• Hijra is the day the Holy Prophet (S.A.W.) left Mecca for Medina. In particular, it was the Prophet's (S.A.W.) abandoning Mecca because of its mounting hostility, and transferring himself and his followers to Yathrib (200 miles north) whose people had invited him. He arrived on the 20th of September 622 AD, and the city proudly changed its name to Medinatu'l-Nabi (the Prophet's (S.A.W.) city). On Imam Ali's (A.S.) advice, Omar, reproached for not dating documents, took this event as the start o f the Muslim era, dubbing the year of the Hijrah year as Year 1 and starting it on the Lunar New Year's Day, the 1st of Muharram 622 AD.

• Hijr-e-Ismaaeel is a small wall in an arc shape adjoining the Ka'ba on one side.

• Hira is the cave wherein Prophet Muhammad (S) sat for worshipping Allah.

• Hujja is a prophet or an Imam who possess a relationship with God that is greater than anyone else. The Imam who is the hujja of his time functions as the ultimate mediator between God and humanity, giving the Imam the greatest precedence for interpretation of the Qur'an.


• Husain b. Ali b. Abi Talib (A.S.) was the third Imam.

• Husn means goodness.


• Huthur al-Qalb is focus of the mind and heart.



• Ibadah is devotion or worship.

• Ibrahim (Abraham) a prophet of Allah (swt) mentioned in the Qur'and and the Old Testament.

 Iftar is the breaking of the fast.

• Ihram is the state in which every pilgrim in Hajj has to perform his/her Hajj, consisting of two modest clothes and 25 restrictions.

• Ihtiyat is a precautionary action which usually requires repetition.


• Ihtiyat Prayer is the precautionary prayer performed to compensate the possible lack of the prayer where something has been missed out.

• Ihtiyat Wajib means precautionarily obligatory. Its significance is the same as that of wajib with the difference that in the problems where a mujtahid says it is “precautionarily obligatory”, one has the option of leaving his taqlid in this particular problem and following the rulings of the second-best mujtahid in that problem.


• Ijtihad means to struggle and strive. It refers to a mukallaf who reaches the level of ijtihad is able to derive the religious laws from their sources.


 Ikhlaas is when something is pure, or done with pure intention.

• al-Ilah is the One who is supposed to be worshipped, i.e. God. An abbreviation where the meaning of the word ‘Allah’ derives from the route ‘a-la-ha’ (to be worshipped).


• Imam is the leader of a Muslim community or of the congregational prayer. The term is generally applied to religious leaders. In Shi’i thought and practice, it is a term used to refer specifically to the twelve divinely appointed leaders and guides after the Holy Prophet (s), chosen by God to rule and to guide mankind to perfection.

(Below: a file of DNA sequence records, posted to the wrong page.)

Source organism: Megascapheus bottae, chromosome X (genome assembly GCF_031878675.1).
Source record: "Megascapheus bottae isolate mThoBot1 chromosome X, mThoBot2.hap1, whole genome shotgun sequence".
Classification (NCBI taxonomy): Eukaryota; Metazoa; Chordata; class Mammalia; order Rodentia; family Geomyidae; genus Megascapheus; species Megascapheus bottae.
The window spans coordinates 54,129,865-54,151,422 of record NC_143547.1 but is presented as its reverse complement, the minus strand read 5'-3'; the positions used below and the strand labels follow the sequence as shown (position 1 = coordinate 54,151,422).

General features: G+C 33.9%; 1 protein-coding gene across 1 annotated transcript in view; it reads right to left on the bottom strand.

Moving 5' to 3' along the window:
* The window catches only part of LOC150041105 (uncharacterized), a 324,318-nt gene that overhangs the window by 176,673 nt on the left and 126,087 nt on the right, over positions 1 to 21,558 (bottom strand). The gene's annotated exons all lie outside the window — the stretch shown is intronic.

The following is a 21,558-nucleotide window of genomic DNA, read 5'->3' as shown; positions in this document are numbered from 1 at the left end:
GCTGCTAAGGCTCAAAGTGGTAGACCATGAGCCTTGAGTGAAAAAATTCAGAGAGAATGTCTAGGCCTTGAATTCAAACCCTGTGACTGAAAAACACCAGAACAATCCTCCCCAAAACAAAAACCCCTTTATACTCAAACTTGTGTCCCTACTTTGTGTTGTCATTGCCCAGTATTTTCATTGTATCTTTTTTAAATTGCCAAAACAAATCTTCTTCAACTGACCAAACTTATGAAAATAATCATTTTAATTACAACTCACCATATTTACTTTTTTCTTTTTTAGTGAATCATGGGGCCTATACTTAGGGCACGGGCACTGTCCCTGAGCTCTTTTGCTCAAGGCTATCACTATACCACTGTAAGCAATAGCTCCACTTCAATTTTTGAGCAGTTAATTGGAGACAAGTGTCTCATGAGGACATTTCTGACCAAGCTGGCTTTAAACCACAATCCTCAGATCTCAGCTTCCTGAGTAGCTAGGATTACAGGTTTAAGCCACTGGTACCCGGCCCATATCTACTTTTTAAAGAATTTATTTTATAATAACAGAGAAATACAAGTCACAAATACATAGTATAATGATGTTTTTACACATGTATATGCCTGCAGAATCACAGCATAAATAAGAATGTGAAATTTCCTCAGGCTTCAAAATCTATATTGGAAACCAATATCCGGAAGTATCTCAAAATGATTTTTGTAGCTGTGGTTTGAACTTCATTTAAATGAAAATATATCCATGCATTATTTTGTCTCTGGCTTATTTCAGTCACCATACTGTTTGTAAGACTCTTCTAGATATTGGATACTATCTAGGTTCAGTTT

• Iman is full, deep belief or faith.

• Injil is the New Testament.

• Insha'Allah means with the will of Allah.

• Iqamah see Eqama.


al-Irada al-Takwiniyya is God’s generative will.


al-Irada al-Tashri’iyya is God’s legislative will.


• Isa (Jesus) was the son of Mariam (Mary). He is a prophet of Allah.

 Isha’ is the night, and the prayer of the night, i.e. Isha’ prayer.

• Ishmael see Ismaeel.

• Islam was revealed to the Prophet (Sura III: Ali-Imran--The Family of Imran, verse 19) “The Religion of Allah is Al-Islam,” and again (Sura V: Ma'idah--The Table Spread, verse 3) “This day I have approved al-Islam for you as a religion.” Islam is the verbal noun of “asalama”--to submit oneself to God.

• Ismaeel (Ishmael) was the son of Abraham, Prophet of Allah and the father of the Arabs.

• Istibra is keeping the animal (i.e. camel) away from najis food for a certain period of time.

• Istighfar is to seek the forgiveness of Allah.


• Istihadha is the irregular menstrual bleeding.


• Istihsan is a term used for juristic "preference". In its literal sense it means "to consider something good". Muslim scholars may use it to express their preference for particular judgements in Islamic law over other possibilities.


• Jabeera is the treatment or bandage that is attached to a wound.


• Ja'far b. Muhammad b. Ali b. al-Husayn, al-Sadiq, Abu Abd Allah (A.S.) was the 6th Imam.

• Ja'iz see Halal.

• Jacob see Yaqub.

• Jama'at is a group or a congregation.

• Jami’ is seeking totality of religion and religious practices.


• Janaba is being in a state of major ritual impurity caused by sexual intercourse or masturbation.


• Jesus see Isa.

• Jihad is to struggle/strive in the way of Allah (swt), i.e. to spread Islam and propagate Truth.

• Jihad al-Akbar is the greater struggle which is with the self.


• Jinn is derived from a word meaning “to hide” or “to be hidden”. It refers to a creature made of fire that possesses both a body and a soul. The jinn have free will and are held morally and legally accountable before God. Some of them are believers and some of them do not believe.

• Joseph see Yusuf.

• Jum'ah is Friday.


• Junub is a ritually impure person.


• Ka'bah is the cubic house built by Prophet Ibrahim (A.S.) and his son Ismaeel (A.S.) more than 3000 years ago. It is God’s House in al-Masjid al_haram in Mecca, which is also the direction of prayer for all Muslims. It contains the Hajarul Aswad i.e. the Black Stone.

• Kafa is the shroud for the dead.

• Kaffarah are alms to be given as a form of punishment (expiation) that has been determined for the breaking of obligatory fasting.


• Kafir is a disbeliever, denier or rejecter of Truth.


• Kalima al-Shahadatayn is the testimony of faith. Also known as the Shahada.